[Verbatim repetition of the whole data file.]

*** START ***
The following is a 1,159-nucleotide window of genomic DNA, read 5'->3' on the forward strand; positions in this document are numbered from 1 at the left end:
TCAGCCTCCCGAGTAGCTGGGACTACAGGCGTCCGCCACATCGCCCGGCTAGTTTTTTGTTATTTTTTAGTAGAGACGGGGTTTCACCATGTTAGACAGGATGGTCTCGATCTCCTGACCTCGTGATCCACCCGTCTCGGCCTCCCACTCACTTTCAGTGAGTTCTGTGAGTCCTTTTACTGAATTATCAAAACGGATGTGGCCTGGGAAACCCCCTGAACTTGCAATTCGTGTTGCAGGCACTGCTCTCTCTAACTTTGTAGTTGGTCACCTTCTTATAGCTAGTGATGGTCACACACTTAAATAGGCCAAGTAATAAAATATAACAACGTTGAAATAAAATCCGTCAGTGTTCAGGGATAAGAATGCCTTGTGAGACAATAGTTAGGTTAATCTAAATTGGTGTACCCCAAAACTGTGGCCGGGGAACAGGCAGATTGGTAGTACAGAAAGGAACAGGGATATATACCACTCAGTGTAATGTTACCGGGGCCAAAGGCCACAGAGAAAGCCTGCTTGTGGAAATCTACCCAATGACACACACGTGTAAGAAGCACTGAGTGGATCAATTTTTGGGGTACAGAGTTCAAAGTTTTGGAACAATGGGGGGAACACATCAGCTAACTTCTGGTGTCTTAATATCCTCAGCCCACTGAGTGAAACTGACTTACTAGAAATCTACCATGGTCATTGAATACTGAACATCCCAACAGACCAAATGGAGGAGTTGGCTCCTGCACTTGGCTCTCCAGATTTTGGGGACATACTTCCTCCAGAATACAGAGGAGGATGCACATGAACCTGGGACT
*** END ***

The following is a 1,159-nucleotide window of genomic DNA, read 5'->3' on the forward strand; positions in this document are numbered from 1 at the left end:
TCAGCCTCCCGAGTAGCTGGGACTACAGGCGTCCGCCACATCGCCCGGCTAGTTTTTTGTTATTTTTTAGTAGAGACGGGGTTTCACCATGTTAGACAGGATGGTCTCGATCTCCTGACCTCGTGATCCACCCGTCTCGGCCTCCCACTCACTTTCAGTGAGTTCTGTGAGTCCTTTTACTGAATTATCAAAACGGATGTGGCCTGGGAAACCCCCTGAACTTGCAATTCGTGTTGCAGGCACTGCTCTCTCTAACTTTGTAGTTGGTCACCTTCTTATAGCTAGTGATGGTCACACACTTAAATAGGCCAAGTAATAAAATATAACAACGTTGAAATAAAATCCGTCAGTGTTCAGGGATAAGAATGCCTTGTGAGACAATAGTTAGGTTAATCTAAATTGGTGTACCCCAAAACTGTGGCCGGGGAACAGGCAGATTGGTAGTACAGAAAGGAACAGGGATATATACCACTCAGTGTAATGTTACCGGGGCCAAAGGCCACAGAGAAAGCCTGCTTGTGGAAATCTACCCAATGACACACACGTGTAAGAAGCACTGAGTGGATCAATTTTTGGGGTACAGAGTTCAAAGTTTTGGAACAATGGGGGGAACACATCAGCTAACTTCTGGTGTCTTAATATCCTCAGCCCACTGAGTGAAACTGACTTACTAGAAATCTACCATGGTCATTGAATACTGAACATCCCAACAGACCAAATGGAGGAGTTGGCTCCTGCACTTGGCTCTCCAGATTTTGGGGACATACTTCCTCCAGAATACAGAGGAGGATGCACATGAACCTGGGACT